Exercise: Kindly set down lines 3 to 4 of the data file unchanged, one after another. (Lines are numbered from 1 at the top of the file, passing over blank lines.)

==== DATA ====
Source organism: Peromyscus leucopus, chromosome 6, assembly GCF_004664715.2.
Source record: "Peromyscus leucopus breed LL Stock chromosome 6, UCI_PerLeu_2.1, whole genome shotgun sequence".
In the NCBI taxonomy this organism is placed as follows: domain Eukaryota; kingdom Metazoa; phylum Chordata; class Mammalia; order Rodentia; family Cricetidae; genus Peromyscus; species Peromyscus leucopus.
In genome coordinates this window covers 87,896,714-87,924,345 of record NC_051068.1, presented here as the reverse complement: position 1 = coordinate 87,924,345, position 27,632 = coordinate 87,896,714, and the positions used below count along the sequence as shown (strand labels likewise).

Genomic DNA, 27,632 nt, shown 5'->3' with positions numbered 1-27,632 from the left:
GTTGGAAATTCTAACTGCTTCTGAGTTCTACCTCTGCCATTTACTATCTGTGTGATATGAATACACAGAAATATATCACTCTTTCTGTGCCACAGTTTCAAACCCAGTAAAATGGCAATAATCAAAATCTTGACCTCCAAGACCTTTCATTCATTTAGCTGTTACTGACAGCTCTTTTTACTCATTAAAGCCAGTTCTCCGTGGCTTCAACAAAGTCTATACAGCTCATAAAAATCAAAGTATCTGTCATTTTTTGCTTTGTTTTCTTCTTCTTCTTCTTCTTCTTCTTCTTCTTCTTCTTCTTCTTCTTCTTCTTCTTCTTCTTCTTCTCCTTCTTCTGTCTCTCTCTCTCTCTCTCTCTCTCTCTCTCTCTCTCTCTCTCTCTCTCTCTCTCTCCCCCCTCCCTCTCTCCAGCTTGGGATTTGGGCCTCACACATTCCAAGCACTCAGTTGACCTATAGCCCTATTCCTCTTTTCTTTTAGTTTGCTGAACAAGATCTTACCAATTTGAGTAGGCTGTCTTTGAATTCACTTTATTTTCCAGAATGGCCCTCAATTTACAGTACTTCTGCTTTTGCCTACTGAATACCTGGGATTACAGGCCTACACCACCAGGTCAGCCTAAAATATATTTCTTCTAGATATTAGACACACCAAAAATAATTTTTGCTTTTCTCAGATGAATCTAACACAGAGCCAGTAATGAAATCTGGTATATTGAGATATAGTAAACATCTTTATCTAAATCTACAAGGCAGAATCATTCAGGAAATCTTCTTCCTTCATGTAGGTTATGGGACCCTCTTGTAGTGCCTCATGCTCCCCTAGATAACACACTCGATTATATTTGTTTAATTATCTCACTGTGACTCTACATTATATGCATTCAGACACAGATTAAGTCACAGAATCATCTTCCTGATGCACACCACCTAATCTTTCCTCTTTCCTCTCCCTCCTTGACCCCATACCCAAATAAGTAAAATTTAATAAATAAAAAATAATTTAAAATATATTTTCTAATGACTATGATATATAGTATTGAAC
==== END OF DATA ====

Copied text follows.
In the NCBI taxonomy this organism is placed as follows: domain Eukaryota; kingdom Metazoa; phylum Chordata; class Mammalia; order Rodentia; family Cricetidae; genus Peromyscus; species Peromyscus leucopus.
In genome coordinates this window covers 87,896,714-87,924,345 of record NC_051068.1, presented here as the reverse complement: position 1 = coordinate 87,924,345, position 27,632 = coordinate 87,896,714, and the positions used below count along the sequence as shown (strand labels likewise).